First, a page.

Don’t waste your prime time. Not everyone is a morning person, but if mornings are when you are focused and fired up, take a first things first approach and don’t waste your prime time on tasks that can be done when you are nearly “done” for the day. Know your biological clock and try to plan your day around it. One example would be to leave simple tasks for later in the day and then zip through them to end on a high note. Also, when you are in the mood and motivated to do something, you should ride that wave as long and as far as you can.

Lee Silber is the best selling author of 21 books including, Time Management For The Creative Person and Organizing From The Right Side Of The Brain. As a speaker, he puts in the time to customize every speech which is why he’s winning rave reviews for his keynotes and training sessions—he exceeds already high expectations. That’s also why he wants to give anyone who is interested five free things for making it this far in the article including complimentary copies of his unique Life Planner, Day Planner, Guide to Organizing, Guide to Organizing Your Computer, and Innovative Ideas For Better Meetings. To request one or all of the free items offered, contact Lee at leesilber@leesilber.com.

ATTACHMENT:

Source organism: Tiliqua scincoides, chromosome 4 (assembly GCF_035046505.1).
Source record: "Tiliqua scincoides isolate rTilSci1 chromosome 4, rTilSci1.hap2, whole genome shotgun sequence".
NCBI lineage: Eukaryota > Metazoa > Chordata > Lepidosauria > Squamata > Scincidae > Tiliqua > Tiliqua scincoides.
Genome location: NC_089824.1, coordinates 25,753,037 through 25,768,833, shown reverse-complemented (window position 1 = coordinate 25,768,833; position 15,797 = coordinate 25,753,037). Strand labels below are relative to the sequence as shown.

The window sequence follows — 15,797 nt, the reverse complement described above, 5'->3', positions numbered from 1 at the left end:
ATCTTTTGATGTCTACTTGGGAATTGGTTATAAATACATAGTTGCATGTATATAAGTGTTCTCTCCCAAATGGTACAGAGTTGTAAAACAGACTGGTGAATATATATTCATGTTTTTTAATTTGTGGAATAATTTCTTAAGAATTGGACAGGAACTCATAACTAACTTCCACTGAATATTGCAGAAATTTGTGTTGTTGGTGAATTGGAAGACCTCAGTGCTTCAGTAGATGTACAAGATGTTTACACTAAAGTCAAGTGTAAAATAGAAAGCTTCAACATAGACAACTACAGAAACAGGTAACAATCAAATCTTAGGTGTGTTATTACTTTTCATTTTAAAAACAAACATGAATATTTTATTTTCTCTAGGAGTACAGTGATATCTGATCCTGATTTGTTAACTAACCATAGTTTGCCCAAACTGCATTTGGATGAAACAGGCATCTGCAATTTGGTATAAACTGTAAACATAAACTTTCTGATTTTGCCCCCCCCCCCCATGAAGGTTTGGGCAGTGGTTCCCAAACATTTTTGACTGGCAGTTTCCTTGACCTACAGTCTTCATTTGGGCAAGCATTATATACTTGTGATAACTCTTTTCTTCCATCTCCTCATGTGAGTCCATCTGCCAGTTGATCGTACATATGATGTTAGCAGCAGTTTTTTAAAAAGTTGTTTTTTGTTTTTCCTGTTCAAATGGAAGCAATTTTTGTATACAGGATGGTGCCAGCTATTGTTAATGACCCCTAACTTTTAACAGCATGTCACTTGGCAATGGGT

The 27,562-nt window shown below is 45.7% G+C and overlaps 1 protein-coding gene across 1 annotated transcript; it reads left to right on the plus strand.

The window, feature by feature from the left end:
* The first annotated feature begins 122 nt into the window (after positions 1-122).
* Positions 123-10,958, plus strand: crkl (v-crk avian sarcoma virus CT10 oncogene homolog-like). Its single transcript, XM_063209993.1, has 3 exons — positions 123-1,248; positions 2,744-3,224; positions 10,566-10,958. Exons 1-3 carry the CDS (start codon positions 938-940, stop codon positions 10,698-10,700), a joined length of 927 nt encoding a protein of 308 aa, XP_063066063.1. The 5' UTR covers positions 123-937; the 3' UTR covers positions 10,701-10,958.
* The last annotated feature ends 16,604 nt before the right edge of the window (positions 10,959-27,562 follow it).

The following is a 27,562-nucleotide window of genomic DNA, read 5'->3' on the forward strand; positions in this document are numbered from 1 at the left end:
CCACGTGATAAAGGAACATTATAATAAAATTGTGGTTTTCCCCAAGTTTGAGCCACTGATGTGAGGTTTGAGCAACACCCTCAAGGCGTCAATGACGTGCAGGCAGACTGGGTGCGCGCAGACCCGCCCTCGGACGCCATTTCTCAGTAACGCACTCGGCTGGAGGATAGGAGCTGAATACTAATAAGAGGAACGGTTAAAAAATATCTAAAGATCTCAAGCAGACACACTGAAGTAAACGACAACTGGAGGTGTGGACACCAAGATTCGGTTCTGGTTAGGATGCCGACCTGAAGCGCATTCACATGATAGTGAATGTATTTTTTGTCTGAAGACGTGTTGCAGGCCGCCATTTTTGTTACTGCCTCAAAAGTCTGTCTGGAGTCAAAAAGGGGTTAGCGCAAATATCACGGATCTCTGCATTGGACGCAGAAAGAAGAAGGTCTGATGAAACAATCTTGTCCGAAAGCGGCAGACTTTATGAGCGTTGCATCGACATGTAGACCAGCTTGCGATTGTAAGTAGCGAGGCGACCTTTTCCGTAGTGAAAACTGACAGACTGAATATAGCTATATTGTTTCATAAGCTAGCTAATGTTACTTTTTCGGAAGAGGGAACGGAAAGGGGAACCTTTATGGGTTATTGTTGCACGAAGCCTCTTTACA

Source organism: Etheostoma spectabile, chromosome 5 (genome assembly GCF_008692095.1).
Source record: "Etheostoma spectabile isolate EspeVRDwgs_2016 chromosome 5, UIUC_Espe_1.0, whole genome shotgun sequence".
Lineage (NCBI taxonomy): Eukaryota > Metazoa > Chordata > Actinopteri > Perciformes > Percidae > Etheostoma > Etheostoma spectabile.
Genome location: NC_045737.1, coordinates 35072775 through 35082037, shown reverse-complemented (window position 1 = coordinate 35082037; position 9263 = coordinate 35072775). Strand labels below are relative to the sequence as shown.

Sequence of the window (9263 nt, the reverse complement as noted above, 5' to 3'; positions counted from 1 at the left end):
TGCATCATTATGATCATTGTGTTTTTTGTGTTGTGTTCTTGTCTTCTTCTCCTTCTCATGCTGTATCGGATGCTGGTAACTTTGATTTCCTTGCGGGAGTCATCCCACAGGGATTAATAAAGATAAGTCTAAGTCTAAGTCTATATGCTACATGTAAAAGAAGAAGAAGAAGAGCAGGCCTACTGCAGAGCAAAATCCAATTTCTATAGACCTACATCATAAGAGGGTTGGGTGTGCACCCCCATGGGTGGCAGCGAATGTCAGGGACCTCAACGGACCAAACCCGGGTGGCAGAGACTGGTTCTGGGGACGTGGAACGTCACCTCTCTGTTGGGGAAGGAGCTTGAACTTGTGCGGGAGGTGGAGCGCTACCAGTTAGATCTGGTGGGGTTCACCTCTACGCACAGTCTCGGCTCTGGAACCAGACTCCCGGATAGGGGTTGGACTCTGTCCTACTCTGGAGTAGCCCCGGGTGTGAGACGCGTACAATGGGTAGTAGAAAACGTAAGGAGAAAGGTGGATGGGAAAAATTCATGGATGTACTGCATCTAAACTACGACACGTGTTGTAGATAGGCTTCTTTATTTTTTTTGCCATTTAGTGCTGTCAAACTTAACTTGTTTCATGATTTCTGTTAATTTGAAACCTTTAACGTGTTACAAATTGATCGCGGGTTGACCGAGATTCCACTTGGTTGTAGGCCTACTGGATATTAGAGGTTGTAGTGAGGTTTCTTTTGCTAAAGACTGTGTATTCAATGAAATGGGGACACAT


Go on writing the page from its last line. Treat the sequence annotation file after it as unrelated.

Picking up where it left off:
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Time and Space